Aging is inevitable. That you can't change. But what you do have some power over is how well you do it. It all starts with what's on your plate.
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For a top-notch dinner that gives your body what it needs well into your golden years, have some roasted chicken alongside veggies (of choice!) and farro (or another whole grain).
And if that just sounds like balanced eating, and you're surprised — or even a little miffed — because your jaw didn't hit the floor just now, remember that there's nothing wrong with getting back to basics.
Here's why this balanced meal is a must, according to a top aging expert:
1. It’s Packed With Protein
A 3.5-ounce serving of rotisserie chicken breast has an impressive 28 grams of protein, per the USDA.
Getting enough protein is so important for aging well, James Powers, MD, professor of medicine in the Division of Geriatric Medicine at Vanderbilt University Medical Center in Nashville, Tennessee and a member of the American Geriatrics Society, tells LIVESTRONG.com.
"Your body uses protein to build new cells. If you don't get enough, your body will take it from your own muscle, which will make you weaker," Dr. Powers says.
Loss of muscle mass with age is a condition called sarcopenia, which can predispose you to falls that have devastating consequences.
This loss of muscle begins as early as your 30s, says Roger Fielding, PhD, of Tufts University, which is why no matter how old you are now, you've got to get protein on your plate.
What's more, protein may also have a beneficial effect on bone mass in the lumbar spine (the lower back area), notes a June 2017 review and meta-analysis in The American Journal of Clinical Nutrition. Maintaining bone mass as you age is important for decreasing your risk of osteoporosis.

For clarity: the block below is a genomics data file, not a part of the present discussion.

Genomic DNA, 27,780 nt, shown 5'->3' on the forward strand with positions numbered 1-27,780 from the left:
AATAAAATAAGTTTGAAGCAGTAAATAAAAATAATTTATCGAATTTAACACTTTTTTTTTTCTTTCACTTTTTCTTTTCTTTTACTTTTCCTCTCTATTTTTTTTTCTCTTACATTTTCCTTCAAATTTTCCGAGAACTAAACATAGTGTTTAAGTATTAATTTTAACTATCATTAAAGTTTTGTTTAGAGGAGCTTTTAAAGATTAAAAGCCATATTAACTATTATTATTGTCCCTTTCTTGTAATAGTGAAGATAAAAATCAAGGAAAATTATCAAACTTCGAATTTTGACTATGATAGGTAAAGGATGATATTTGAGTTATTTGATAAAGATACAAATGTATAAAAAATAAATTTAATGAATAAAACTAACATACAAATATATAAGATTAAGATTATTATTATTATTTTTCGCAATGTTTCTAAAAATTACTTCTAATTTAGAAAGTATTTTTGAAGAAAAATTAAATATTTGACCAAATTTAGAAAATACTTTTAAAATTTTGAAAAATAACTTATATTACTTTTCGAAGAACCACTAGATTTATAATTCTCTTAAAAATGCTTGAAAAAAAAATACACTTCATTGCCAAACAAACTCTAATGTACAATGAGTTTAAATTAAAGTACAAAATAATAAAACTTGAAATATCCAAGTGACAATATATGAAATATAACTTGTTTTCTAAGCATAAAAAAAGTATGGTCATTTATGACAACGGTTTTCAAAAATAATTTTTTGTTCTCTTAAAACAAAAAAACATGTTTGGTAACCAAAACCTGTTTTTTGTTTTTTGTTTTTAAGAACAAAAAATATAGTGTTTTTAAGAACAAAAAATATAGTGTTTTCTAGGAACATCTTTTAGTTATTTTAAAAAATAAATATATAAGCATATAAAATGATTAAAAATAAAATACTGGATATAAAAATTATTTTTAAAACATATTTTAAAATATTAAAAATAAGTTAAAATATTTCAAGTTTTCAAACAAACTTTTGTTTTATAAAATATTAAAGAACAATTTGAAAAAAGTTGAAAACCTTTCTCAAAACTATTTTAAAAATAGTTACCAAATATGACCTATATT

"If you can slow down muscle and bone loss that comes with aging, you can maintain an active, healthier life," Dr. Powers says.
Peer into that crystal ball: Are you that grandparent who's actually running around with the grandkids? Are you that retired person who's jogging around the neighborhood every morning?
Your body needs 0.8 grams of protein per kilogram of body weight, Dr. Powers says, which translates into about 50 grams of protein per day for a 140-pound person. Ideally, this should be spread throughout the day.
Not into chicken — or any meat — really? No problem. There's nothing especially anti-aging about chicken, except that it's an easy source of lean protein and a little goes a long way (3.5 ounces is a small portion.) As a swap, go for vegetarian protein sources like beans, eggs or nuts, Dr. Powers says. Or opt for fish like salmon or cod.
2. It’s Bright in Color
There is a MyPlate for Older Adults developed by the Jean Mayer USDA Human Nutrition Research Center on Aging at Tufts University, and it's just like the dietary guidelines for Americans that younger adults follow. In that, half your plate at each meal should be fruits and veggies, and it's clear that that's good for you throughout your life.
This is what's called eating the rainbow.
"If you have colors on your plate, you'll have a wonderful diet," Dr. Powers says.
In fact, eating a balanced diet means you probably don't need to take a multivitamin supplement, as these foods are already packed with vitamins and minerals, he adds.
3. It’s Brimming With B Vitamins
Add whole grains to one-quarter of your plate, MyPlate suggests. This can be brown rice, whole-wheat pasta, quinoa, bulgur, whole-grain polenta or farro — whatever you enjoy and have a taste for that day.
"As you age, you lose your body's reserve, and you don't have the bounce back ability you did when you were younger — and that's true of all your body's organs and systems," Dr. Powers says.
Making sure you're getting the vitamins you need will help you maintain function at an optimal level. He notes that B vitamins are particularly good for preserving normal cognition.
"These help maximize your brain's function," he says.
Cheers to entering your older years every bit of the firecracker you are today.
Try These 6 Chicken Recipes
- USDA FoodData Central: “Chicken breast, rotisserie, skin not eaten”
- The Conversation: “Loss of muscle mass among elderly can lead to falls, and staying put during the pandemic doesn’t help.”
- The American Journal of Clinical Nutrition: “Dietary protein and bone health: a systematic review and meta-analysis from the National Osteoporosis Foundation”
- Jean Mayer USDA Human Nutrition Research Center on Aging at Tufts University: “MyPlate for Older Adults”
- Whole Grains Council: “What is a Whole Grain?”
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